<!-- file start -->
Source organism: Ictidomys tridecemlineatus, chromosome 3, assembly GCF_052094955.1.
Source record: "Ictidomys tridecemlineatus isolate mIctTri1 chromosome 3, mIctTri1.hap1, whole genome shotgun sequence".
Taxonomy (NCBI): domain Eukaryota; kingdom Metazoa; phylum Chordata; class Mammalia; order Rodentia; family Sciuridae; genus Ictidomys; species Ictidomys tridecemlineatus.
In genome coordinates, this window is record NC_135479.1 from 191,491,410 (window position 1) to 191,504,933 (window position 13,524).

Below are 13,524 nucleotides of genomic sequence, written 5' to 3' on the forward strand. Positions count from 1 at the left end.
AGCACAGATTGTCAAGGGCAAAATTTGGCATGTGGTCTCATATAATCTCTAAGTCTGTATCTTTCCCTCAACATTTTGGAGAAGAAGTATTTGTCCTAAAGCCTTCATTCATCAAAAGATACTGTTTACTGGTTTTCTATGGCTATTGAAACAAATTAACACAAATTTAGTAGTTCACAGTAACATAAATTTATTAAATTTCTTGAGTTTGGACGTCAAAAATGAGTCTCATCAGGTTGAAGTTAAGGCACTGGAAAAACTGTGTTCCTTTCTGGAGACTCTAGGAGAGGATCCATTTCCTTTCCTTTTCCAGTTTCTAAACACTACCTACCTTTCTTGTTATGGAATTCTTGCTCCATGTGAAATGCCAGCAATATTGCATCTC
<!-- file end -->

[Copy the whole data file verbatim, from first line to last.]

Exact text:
Source organism: Ictidomys tridecemlineatus, chromosome 3, assembly GCF_052094955.1.
Source record: "Ictidomys tridecemlineatus isolate mIctTri1 chromosome 3, mIctTri1.hap1, whole genome shotgun sequence".
Taxonomy (NCBI): domain Eukaryota; kingdom Metazoa; phylum Chordata; class Mammalia; order Rodentia; family Sciuridae; genus Ictidomys; species Ictidomys tridecemlineatus.
In genome coordinates, this window is record NC_135479.1 from 191,491,410 (window position 1) to 191,504,933 (window position 13,524).

Below are 13,524 nucleotides of genomic sequence, written 5' to 3' on the forward strand. Positions count from 1 at the left end.
AGCACAGATTGTCAAGGGCAAAATTTGGCATGTGGTCTCATATAATCTCTAAGTCTGTATCTTTCCCTCAACATTTTGGAGAAGAAGTATTTGTCCTAAAGCCTTCATTCATCAAAAGATACTGTTTACTGGTTTTCTATGGCTATTGAAACAAATTAACACAAATTTAGTAGTTCACAGTAACATAAATTTATTAAATTTCTTGAGTTTGGACGTCAAAAATGAGTCTCATCAGGTTGAAGTTAAGGCACTGGAAAAACTGTGTTCCTTTCTGGAGACTCTAGGAGAGGATCCATTTCCTTTCCTTTTCCAGTTTCTAAACACTACCTACCTTTCTTGTTATGGAATTCTTGCTCCATGTGAAATGCCAGCAATATTGCATCTC